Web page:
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Riot Fest Chicago 2016 Festival Review: From Worst to Best

on September 19, 2016, 1:00pm
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Brethren, take a deep breath. Riot Fest Chicago has a home again. Last year was tumultuous, with nobody quite knowing if Douglas Park, a punk-free haven in the Windy City’s southwest side, would suffice after the festival was booted from its beloved home in Humboldt Park. It did, but it still felt wobbly, with buckets of rain and shoes of mud feeding into a general sense of instability. Here’s the good news: 2016 was Riot Fest’s smoothest, most organized outing since its early days at the Congress Theater. Crowds were manageable, lines flew by, and Morrissey actually showed up (30 minutes late, but still). Morale was high.

RIOT FEST 2016

Photo by Debi Del Grande

That said, something’s changed. Riot Fest’s always anchored itself on a carnival and freak motif that dovetails with the event’s punk roots. In previous years, red-and-white carnival games lined walkways alongside wrestling rings and the rides of our childhood, providing ample distraction for those with weary ears. Now, you’ll see a glowing ferris wheel near the entrance and a vintage car or two, but the carnival experience has been mostly relegated to a dedicated area near the back of the park. What was once a motif is now just another attraction.

RIOT FEST 2016

Photo by Debi Del Grande

Frankly, I prefer the streamlined design; in Douglas Park, there’s no bottlenecks or clogged walkways, making it easy to march from one stage to another. But there’s no denying that character is in short supply. Thankfully, there were enough characters in the audience to make up for it. Where Lollapalooza and Coachella’s crowds have essentially devolved into a collision of crop tops and cultural appropriation, Riot Fest’s arrive in search of kindred spirits, whether that be through studs, denim, or obscure t-shirts. If anyone’s going to appreciate your Throbbing Gristle tank (or, hell, even your Enema of the State tour tee), it’s here. Props also to those brave enough to go off-brand — I’m looking at you, Soulfly jersey.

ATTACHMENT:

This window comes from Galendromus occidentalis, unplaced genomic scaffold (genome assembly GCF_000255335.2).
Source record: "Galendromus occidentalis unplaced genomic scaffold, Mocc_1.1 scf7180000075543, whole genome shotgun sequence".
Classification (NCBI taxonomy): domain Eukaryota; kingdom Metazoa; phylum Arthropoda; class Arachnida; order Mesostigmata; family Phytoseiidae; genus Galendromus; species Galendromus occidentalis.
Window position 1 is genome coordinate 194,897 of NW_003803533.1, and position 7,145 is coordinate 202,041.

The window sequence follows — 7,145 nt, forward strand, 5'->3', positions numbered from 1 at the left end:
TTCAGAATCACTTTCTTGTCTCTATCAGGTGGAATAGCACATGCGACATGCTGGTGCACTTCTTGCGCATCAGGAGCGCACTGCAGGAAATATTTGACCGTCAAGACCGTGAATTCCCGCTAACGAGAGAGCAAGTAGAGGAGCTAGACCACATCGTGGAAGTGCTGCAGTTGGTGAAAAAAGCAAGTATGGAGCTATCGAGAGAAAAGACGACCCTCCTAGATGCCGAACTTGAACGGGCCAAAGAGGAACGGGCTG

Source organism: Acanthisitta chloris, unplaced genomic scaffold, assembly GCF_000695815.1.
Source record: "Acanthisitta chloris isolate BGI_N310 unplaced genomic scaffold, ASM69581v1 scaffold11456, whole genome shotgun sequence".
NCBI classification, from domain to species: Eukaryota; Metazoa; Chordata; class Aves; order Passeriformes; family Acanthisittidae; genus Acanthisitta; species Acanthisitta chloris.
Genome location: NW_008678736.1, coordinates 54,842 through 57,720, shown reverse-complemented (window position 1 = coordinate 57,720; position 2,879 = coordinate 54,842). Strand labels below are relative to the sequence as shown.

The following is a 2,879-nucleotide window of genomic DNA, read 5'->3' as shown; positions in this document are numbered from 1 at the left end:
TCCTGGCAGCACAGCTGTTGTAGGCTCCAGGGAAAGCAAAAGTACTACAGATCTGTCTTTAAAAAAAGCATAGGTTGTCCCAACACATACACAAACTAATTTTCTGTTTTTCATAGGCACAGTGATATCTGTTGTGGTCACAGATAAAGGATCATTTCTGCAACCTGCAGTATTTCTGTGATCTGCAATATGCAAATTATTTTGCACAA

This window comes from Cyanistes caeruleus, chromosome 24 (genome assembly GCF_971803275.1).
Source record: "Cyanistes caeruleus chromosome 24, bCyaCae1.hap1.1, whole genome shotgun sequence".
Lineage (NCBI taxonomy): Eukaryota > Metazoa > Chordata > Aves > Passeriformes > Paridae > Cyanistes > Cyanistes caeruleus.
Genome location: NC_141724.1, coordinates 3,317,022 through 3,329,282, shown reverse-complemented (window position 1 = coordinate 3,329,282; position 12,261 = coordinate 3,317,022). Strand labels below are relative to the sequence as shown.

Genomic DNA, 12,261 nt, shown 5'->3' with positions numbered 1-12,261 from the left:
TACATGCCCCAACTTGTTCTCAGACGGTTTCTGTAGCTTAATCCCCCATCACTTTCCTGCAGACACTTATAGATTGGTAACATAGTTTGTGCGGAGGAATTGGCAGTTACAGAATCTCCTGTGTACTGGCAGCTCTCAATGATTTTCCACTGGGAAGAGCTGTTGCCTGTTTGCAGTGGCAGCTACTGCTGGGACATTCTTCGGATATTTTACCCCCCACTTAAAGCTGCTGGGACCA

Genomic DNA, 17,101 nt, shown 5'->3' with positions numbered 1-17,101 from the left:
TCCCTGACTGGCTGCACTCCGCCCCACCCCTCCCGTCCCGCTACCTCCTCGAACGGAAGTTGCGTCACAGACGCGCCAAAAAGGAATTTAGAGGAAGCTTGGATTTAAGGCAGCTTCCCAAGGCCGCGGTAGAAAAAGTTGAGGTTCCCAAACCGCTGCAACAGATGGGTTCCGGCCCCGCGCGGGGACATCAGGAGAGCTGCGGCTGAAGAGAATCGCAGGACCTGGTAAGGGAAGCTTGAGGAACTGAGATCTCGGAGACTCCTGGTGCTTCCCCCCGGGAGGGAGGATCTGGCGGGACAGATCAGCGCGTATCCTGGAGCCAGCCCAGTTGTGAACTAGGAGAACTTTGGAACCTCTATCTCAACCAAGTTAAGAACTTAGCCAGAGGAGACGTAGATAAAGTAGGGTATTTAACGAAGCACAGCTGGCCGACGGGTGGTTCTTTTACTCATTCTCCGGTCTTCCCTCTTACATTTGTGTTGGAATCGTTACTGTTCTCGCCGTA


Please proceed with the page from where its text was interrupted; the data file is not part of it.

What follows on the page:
RIOT FEST 2016

Photo by Debi Del Grande

Because no matter how much Riot Fest continues to expand its programming, it will always be a haven for the freaks, geeks, and scumbags, the nerdy and passionate. Lollapalooza’s great, but no one’s there for the music. At Riot Fest, music is everything, even if much of it suffers under the spectres of our accumulated nostalgia. Still, it’s cool as fuck that over the course of a single weekend you can see hip-hop icons like GZA and Nas light up the same stages as the weirdos in Ween and NOFX, or get misty as Julian Marley honors his father across the lawn and Sleater-Kinney teaches a new generation that Carrie Brownstein is more than “that girl from Portlandia.”

kaplan cos riot fest sunday misc 1 Riot Fest Chicago 2016 Festival Review: From Worst to Best

Photo by Heather Kaplan

Dig deeper and you’ll find the acts that have no hits to coast on — the teensy Storyheart and Rebel stages hosted a bevy of promising up-and-comers, from Jess Abbott’s post-grudge throwback, Tancred, to the blissed-out pop of Virginia’s Turnover to the hometown wunderkinds The Walters, whose midday Sunday set in the intimate StubHub Sound Stage was one of the best things I saw all weekend.

kaplan cos riot fest saturday brand new 17 Riot Fest Chicago 2016 Festival Review: From Worst to Best

Photo by Heather Kaplan

So, who needs the carnival? Or fashion? Or gourmet concessions? Riot Fest grew so fast that, for a spell at least, it seemed like the music was almost lost in the morass. Last year, Associate Editor Collin Brennan asked where Riot Fest will go next. In 2016, it sorta went backwards. But in doing so, it seemed to rediscover itself.

Oh, and The Misfits reunited. Keep clicking if you wanna read about that.

–Randall Colburn
Senior Staff Writer

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